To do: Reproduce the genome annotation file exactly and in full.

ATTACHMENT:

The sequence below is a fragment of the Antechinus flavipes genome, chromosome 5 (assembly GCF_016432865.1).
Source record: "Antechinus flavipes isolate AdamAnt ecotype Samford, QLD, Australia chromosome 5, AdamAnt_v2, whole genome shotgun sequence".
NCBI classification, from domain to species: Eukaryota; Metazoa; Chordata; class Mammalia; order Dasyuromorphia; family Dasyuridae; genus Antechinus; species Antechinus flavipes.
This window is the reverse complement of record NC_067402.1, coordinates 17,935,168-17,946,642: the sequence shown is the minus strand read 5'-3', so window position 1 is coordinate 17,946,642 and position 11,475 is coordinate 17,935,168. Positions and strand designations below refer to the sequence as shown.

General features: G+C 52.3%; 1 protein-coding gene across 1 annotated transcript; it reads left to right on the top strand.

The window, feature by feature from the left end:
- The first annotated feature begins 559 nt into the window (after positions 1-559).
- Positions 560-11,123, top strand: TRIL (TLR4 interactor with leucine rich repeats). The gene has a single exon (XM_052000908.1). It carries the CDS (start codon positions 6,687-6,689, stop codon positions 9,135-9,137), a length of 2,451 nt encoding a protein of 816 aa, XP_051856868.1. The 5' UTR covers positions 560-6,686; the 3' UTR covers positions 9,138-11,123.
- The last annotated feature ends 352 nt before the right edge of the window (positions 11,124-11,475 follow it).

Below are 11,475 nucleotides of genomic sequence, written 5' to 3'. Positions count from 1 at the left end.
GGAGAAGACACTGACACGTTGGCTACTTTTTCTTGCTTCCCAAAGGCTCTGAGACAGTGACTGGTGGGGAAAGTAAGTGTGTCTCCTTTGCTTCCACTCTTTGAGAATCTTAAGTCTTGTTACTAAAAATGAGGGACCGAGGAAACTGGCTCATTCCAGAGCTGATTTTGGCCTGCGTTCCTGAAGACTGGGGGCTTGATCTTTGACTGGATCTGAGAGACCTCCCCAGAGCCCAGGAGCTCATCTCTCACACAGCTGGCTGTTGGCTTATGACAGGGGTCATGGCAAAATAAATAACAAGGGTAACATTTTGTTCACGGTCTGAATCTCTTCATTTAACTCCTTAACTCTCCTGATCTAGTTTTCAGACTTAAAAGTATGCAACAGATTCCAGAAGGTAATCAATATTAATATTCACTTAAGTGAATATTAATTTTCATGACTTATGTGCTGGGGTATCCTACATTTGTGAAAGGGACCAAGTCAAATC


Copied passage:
The sequence below is a fragment of the Antechinus flavipes genome, chromosome 5 (assembly GCF_016432865.1).
Source record: "Antechinus flavipes isolate AdamAnt ecotype Samford, QLD, Australia chromosome 5, AdamAnt_v2, whole genome shotgun sequence".
NCBI classification, from domain to species: Eukaryota; Metazoa; Chordata; class Mammalia; order Dasyuromorphia; family Dasyuridae; genus Antechinus; species Antechinus flavipes.
This window is the reverse complement of record NC_067402.1, coordinates 17,935,168-17,946,642: the sequence shown is the minus strand read 5'-3', so window position 1 is coordinate 17,946,642 and position 11,475 is coordinate 17,935,168. Positions and strand designations below refer to the sequence as shown.

General features: G+C 52.3%; 1 protein-coding gene across 1 annotated transcript; it reads left to right on the top strand.

The window, feature by feature from the left end:
- The first annotated feature begins 559 nt into the window (after positions 1-559).
- Positions 560-11,123, top strand: TRIL (TLR4 interactor with leucine rich repeats). The gene has a single exon (XM_052000908.1). It carries the CDS (start codon positions 6,687-6,689, stop codon positions 9,135-9,137), a length of 2,451 nt encoding a protein of 816 aa, XP_051856868.1. The 5' UTR covers positions 560-6,686; the 3' UTR covers positions 9,138-11,123.
- The last annotated feature ends 352 nt before the right edge of the window (positions 11,124-11,475 follow it).

Below are 11,475 nucleotides of genomic sequence, written 5' to 3'. Positions count from 1 at the left end.
GGAGAAGACACTGACACGTTGGCTACTTTTTCTTGCTTCCCAAAGGCTCTGAGACAGTGACTGGTGGGGAAAGTAAGTGTGTCTCCTTTGCTTCCACTCTTTGAGAATCTTAAGTCTTGTTACTAAAAATGAGGGACCGAGGAAACTGGCTCATTCCAGAGCTGATTTTGGCCTGCGTTCCTGAAGACTGGGGGCTTGATCTTTGACTGGATCTGAGAGACCTCCCCAGAGCCCAGGAGCTCATCTCTCACACAGCTGGCTGTTGGCTTATGACAGGGGTCATGGCAAAATAAATAACAAGGGTAACATTTTGTTCACGGTCTGAATCTCTTCATTTAACTCCTTAACTCTCCTGATCTAGTTTTCAGACTTAAAAGTATGCAACAGATTCCAGAAGGTAATCAATATTAATATTCACTTAAGTGAATATTAATTTTCATGACTTATGTGCTGGGGTATCCTACATTTGTGAAAGGGACCAAGTCAAATC